- Other major life-changing event, e.g. becoming a parent.
In our upbringing, the behaviour and actions of our parents are those that we become acutely accustomed to. For most people, the personality traits they adopt as they mature will be inherited from their parents or caregivers. If a parent is overprotective and strict, this may lead to the child (and corresponding adolescent) to become cautious. In addition they potentially feel anxious about making mistakes for fear of criticism. A more relaxed and encouraging parent, on the other hand, will inspire more confidence in their children. The child/ren will feel more comfortable with trying new activities and set-backs won’t be feared to the same extent as for a more ‘sensitive’ individual. This is not just about how parenting affects our predisposition to suffering mental health conditions. As an individual I need to accept responsibility for my innate ‘limitations’ that also helped contribute to my illness.
Keeping up with the Jones’s
In this ever-changing world, we are bombarded with media that projects success as having the latest commodities and devices, as well as having immaculate ‘show’ homes and new cars. In addition, professional careers are seen as the way to be ‘upstanding citizens’ in society. Having had a more professional career, as a scientific research assistant, and now currently being in a low-paid ‘unskilled’ role, I can honestly say I pretty much feel the same way about myself in either situation. A lot of the way I feel stems from lower self-esteem. As a fairly introverted person, I was fairly studious though not naturally academically accomplished. I got good GCSES, followed by A-levels, and subsequently a Batchelor’s degree in a biological science. It was an achievement for me to come out of University and enter my first ‘proper job.’ More so since at one point in my A-levels during a ‘wobbly’ period, I was told that I ‘wouldn’t be able to cope with going to University.’ Getting that finely-pressed and crested paper certificate sure showed them!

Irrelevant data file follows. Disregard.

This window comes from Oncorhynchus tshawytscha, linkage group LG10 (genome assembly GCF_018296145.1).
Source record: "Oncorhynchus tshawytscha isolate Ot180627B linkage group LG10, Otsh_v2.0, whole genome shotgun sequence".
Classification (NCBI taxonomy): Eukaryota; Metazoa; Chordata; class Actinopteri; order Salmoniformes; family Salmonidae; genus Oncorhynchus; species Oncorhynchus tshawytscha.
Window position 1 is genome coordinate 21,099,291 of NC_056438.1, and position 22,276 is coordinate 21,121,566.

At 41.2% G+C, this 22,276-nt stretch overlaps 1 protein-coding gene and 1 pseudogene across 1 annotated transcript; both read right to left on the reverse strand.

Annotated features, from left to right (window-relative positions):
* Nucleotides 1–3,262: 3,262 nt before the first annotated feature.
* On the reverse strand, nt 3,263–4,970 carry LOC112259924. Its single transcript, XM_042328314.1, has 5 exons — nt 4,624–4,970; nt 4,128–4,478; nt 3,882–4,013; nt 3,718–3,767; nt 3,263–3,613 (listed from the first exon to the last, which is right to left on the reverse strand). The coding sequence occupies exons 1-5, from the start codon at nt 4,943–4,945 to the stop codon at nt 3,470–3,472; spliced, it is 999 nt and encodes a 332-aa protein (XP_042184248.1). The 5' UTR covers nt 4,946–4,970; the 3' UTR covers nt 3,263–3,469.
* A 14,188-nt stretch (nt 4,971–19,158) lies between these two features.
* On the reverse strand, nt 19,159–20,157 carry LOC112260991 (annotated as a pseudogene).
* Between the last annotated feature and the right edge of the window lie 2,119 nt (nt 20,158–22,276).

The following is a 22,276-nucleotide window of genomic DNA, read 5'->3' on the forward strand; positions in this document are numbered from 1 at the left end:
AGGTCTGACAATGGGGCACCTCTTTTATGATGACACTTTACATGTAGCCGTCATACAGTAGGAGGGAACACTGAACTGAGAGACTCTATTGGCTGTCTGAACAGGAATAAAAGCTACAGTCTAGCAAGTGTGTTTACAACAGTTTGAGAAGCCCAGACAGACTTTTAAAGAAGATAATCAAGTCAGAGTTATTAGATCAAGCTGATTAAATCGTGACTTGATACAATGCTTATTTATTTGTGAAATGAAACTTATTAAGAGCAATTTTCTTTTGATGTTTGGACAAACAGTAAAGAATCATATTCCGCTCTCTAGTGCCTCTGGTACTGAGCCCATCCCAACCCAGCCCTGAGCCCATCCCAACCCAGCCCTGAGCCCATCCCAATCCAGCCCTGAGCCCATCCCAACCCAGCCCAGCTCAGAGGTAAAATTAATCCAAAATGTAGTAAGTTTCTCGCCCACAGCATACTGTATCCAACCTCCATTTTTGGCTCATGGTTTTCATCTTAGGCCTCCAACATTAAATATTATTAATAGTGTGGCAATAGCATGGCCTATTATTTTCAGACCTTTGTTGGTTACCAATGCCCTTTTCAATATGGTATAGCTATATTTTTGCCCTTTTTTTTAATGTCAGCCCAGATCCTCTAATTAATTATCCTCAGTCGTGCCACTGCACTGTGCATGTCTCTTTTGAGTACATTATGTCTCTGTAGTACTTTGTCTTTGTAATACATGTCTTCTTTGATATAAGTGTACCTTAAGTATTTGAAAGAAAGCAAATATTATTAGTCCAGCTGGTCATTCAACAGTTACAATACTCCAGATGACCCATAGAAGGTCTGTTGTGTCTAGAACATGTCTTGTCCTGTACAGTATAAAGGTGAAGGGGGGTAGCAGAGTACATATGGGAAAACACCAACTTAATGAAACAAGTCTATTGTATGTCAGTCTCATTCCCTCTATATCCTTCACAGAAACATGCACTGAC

But just getting a degree doesn’t seem to be enough. We are told we need to get further degrees or doctorates to progress up the career ladder. Extracurricular activities such as sports, music and volunteering are touted as being Curriculum Vitae essentials as well. Now, I’m all for bettering myself, learning new skills and taking up new hobbies / interests. But there needs to be balance. It’s not necessarily going to be of benefit to become a semi-professional dancer if the money you need for lessons is competing for more essential items such as housing costs and nutritional food.